water on moon
This illustration highlights the Moon’s Clavius Crater with an illustration depicting water trapped in the lunar soil there, along with an image of NASA’s Stratospheric Observatory for Infrared Astronomy (SOFIA) that found sunlit lunar water. (NASA/Daniel Rutter)

NASA discovers water on Moon’s sunlit surface

SOFIA, a modified Boeing 747 carrying a telescope, has found the signature of water on the sunlit surface of the Moon.

Scientists working with NASA’s Stratospheric Observatory for Infrared Astronomy (SOFIA) have found the unambiguous signature of water — H2O — on the sunlit surface of the Moon, which can reach scorching temperatures of 120 C (or 250 F).

Making the announcement at a press conference October 26, NASA representatives said the detection occurred at the massive Clavius Crater, which is easily visible through binoculars and telescopes.

NASA’s astrophysics division director Paul Hertz said this is the first time ordinary water molecules have been confirmed outside of the permanently shadowed regions at the poles of the Moon.

“This is exciting, because the expectation is that any water present on a sunlit surface of the Moon would not survive the lunar day,” he said.

Water may be there, but don’t expect to see ponds or streams.

Lead author Casey Honniball — postdoctoral fellow at NASA’s Goddard Space Flight Center in Greenbelt, Maryland — said that between 100 to 400 parts per million of water molecules were found in this location on the surface of the Moon. That’s not a lot, amounting to about one 12-ounce glass of water per cubic metre of lunar regolith.

“To be clear, this is not puddles of water, but instead water molecules that are so spread apart that they do not form ice or liquid water,” she said. “What’s interesting is that without a thick lunar atmosphere, water on any hot, sunlit surface of the Moon should be lost in space or find its way to the lunar polar cold trap.”

Honniball said researchers think the water is trapped within glass beads in the soil that form during micrometeorite impact.

“These glass beads are about the size of a pencil tip and protect the water from the harsh lunar environment,” she said. “Understanding the source of water and its retention helps piece together the broader history and role water plays in the inner Solar System and on other airless bodies like asteroids, and may have implications for human exploration.”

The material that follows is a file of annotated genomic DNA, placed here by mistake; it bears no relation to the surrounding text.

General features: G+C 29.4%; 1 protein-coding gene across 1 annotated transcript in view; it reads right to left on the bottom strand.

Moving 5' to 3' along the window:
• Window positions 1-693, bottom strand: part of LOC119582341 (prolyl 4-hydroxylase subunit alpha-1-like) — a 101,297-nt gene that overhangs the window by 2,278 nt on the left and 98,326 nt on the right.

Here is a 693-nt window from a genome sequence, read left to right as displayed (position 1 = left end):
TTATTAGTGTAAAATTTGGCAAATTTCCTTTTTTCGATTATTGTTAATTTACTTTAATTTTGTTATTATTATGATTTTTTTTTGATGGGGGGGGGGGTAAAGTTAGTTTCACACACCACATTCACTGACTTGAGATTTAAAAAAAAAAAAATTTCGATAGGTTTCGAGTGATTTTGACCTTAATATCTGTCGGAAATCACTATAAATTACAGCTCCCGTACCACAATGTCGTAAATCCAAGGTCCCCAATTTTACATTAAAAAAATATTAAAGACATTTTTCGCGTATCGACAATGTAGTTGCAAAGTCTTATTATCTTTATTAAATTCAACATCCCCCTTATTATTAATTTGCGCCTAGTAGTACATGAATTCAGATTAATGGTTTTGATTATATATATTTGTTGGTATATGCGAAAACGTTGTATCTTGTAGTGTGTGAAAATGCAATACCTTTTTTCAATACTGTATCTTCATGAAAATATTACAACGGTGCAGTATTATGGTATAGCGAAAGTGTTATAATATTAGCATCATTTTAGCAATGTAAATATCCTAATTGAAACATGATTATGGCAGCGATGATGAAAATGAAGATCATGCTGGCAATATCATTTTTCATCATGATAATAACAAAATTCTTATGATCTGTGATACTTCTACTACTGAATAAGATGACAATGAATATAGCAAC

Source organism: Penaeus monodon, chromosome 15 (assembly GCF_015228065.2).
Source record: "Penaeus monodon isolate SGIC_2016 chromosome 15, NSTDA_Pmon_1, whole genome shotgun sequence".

The discovery suggests a greater distribution of water on the Moon, an environment that astronomers in centuries past thought might have surface water but Apollo-era science suggested was bone dry. Since then, new laboratory techniques have cracked open previously-unstudied Apollo samples and found water molecules. Meanwhile, missions to the Moon over the past three decades found evidence of lunar water ice in permanently shadowed regions of the Moon, clustered around the poles.

Today’s discovery clarifies that ordinary water — not the “drain cleaner” version, hydroxyl — is present on the Moon’s surface during the lunar day.

SOFIA, the Stratospheric Observatory for Infrared Astronomy, is a modified Boeing 747SP carrying a 2.5-metre telescope to make observations in flight, high enough that nearly all the Earth’s water vapor is below the airplane.

Naseem Rangwala, project scientist for the SOFIA mission — which is based in NASA’s Ames Research Center in California — said that SOFIA had never been used for lunar water studies, but that a test in 2018 “far exceeded our expectations.” Researchers found infrared radiation re-emitted at six microns — in other words, a clear signal of ordinary water molecules on the hot, barren lunar surface.

Honniball said the study was “a snapshot of one location at one time on the Moon.” Further flights are planned to increase coverage, potentially yielding a water map of the entire nearside, across all lunar phases.

The international focus on the Moon has quickened with the discovery of lunar water ice in permanently shadows regions of the Earth’s satellite. Hertz said with the Artemis program, NASA aims to land the first woman and next man on the Moon by 2024, and establish a sustainable human presence by the end of the decade.

Christopher Cokinos is co-editor, with Julie Swarstad Johnson, of Beyond Earth’s Edge: The Poetry of Spaceflight, just out from the University of Arizona Press. His astronomical articles, essays and poems have appeared in such venues as Scientific American and the Los Angeles Times. He’s working on a book about the Moon and divides his time between northern Utah and Tucson, with telescopes in each locale.